I cut the vertical pieces 20" long. After accounting for the size of the fittings, this gives a gap of about 3" between the bottom of the panel and the table surface (in hindsight, a 2" gap might be more appropriate). Make sure that both vertical pieces are as close to the exact same length as you can get them.

The feet were cut to lengths of 3". This seemed like a good balance between stability and the amount of table space they occupied. 2" is probably the bare minimum. It's okay if the feet aren't exactly the same length.

Step 2: Mark Panel and Drill Mounting Holes

You will need to drill several mounting holes along the edges of the acrylic panel. I recommend one every 8-10" along the top in order to ensure the weight of the panel is adequately distributed. The holes along the sides won't support any weight, they're only there to prevent the panel from swinging.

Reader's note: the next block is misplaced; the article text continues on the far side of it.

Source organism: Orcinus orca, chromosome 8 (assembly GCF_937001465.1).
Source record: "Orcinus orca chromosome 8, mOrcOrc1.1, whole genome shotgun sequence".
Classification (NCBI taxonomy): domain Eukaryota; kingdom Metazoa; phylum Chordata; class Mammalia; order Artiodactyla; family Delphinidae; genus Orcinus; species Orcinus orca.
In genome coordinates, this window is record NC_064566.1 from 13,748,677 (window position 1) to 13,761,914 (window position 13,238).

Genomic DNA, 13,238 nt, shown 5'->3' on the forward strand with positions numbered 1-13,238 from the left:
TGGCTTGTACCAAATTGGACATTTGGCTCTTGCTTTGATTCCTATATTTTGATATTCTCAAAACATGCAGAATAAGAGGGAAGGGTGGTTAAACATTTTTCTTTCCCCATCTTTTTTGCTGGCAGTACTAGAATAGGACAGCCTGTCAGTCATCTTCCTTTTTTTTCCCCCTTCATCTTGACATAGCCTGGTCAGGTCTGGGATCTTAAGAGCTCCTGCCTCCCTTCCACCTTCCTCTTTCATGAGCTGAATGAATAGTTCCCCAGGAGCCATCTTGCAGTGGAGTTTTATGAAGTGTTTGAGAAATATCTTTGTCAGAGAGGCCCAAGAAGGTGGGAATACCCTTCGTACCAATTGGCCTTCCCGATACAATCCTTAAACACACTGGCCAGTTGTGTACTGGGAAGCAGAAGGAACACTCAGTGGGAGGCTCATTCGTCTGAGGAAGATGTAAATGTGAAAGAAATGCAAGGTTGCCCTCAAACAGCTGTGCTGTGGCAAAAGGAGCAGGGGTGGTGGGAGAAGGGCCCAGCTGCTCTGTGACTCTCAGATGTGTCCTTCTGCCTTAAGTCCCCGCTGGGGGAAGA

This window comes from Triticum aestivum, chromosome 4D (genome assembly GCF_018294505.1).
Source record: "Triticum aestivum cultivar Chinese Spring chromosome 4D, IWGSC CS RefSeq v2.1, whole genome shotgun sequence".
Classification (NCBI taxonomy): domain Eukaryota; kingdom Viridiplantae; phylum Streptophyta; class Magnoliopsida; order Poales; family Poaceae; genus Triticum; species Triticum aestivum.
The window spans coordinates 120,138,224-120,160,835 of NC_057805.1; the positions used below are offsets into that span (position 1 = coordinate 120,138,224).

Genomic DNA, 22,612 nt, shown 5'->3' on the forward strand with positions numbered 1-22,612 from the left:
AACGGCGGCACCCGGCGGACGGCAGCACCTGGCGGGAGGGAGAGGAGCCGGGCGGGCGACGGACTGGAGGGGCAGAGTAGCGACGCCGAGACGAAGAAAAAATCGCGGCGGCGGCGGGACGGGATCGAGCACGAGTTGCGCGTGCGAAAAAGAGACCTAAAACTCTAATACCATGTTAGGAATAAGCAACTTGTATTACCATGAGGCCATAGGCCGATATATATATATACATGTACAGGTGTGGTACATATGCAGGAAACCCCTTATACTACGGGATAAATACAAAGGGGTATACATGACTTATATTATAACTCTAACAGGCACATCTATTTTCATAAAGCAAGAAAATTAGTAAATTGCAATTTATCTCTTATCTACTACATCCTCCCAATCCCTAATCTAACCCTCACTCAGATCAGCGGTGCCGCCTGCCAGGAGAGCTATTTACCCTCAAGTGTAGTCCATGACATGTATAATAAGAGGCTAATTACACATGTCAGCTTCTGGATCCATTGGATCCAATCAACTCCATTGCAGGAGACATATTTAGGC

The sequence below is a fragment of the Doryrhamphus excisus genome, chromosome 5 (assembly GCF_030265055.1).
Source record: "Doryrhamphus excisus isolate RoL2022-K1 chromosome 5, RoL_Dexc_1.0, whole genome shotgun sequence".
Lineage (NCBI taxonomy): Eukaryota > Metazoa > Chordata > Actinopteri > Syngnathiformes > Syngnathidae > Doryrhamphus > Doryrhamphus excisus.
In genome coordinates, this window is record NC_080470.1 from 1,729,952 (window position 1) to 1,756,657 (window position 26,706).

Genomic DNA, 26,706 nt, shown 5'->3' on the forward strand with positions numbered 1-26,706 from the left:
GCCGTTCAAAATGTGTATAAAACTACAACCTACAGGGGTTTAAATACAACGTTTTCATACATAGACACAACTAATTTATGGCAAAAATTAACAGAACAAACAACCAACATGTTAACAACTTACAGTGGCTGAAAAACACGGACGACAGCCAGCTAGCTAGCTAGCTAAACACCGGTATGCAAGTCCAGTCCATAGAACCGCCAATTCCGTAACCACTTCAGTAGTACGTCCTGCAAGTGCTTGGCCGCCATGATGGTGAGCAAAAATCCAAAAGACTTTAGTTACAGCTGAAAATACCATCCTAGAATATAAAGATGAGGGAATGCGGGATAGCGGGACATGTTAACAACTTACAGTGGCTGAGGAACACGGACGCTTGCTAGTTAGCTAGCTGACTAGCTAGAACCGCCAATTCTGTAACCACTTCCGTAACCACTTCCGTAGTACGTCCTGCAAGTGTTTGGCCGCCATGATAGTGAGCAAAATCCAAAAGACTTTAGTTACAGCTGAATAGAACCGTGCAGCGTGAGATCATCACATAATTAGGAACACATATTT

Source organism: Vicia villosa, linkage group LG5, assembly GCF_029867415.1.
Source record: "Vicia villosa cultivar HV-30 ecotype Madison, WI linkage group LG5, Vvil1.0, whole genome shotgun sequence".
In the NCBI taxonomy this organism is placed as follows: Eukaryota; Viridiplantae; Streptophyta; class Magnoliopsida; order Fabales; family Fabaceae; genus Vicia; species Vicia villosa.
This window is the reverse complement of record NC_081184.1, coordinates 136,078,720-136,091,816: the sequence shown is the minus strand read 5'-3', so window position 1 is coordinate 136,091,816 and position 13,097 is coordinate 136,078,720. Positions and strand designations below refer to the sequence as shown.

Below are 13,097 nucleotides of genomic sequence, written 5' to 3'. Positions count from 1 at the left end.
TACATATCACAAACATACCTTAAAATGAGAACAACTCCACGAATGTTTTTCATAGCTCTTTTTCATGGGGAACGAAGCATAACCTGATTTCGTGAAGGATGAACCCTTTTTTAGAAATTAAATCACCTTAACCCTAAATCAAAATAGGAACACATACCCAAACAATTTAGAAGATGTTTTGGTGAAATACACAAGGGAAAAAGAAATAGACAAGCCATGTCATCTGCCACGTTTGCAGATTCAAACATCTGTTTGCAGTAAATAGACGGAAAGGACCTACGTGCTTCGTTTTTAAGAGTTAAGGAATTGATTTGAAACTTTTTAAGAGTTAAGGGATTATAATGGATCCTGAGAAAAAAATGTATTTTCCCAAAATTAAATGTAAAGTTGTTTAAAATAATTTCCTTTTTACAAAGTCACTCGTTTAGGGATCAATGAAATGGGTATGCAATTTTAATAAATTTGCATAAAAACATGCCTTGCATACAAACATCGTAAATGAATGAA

Drilling too close to the edge of the panel can cause the material to crack. My holes were 1" away from the edges.

Leave the protective film on the panel for now. Mark the location of the holes with a marker. Any stray marks will come off later when you remove the film.

Place something underneath the panel before you drill the mounting holes. A piece of scrap wood works, or I used a stack of scrap cardboard that I pulled out of the recycle bin. This will help the drill's "exit wound" stay clean and avoid splintering.

You can drill the holes with a regular drill or with a rotary tool (like a Dremel). I used the latter. Your drill bit should be slightly larger than the width of the zip ties. My zip ties were 3/32" wide so I used a 1/8" bit. Small holes are easier to drill in Acrylic than large ones, so this is where it helps to have thinner zip ties.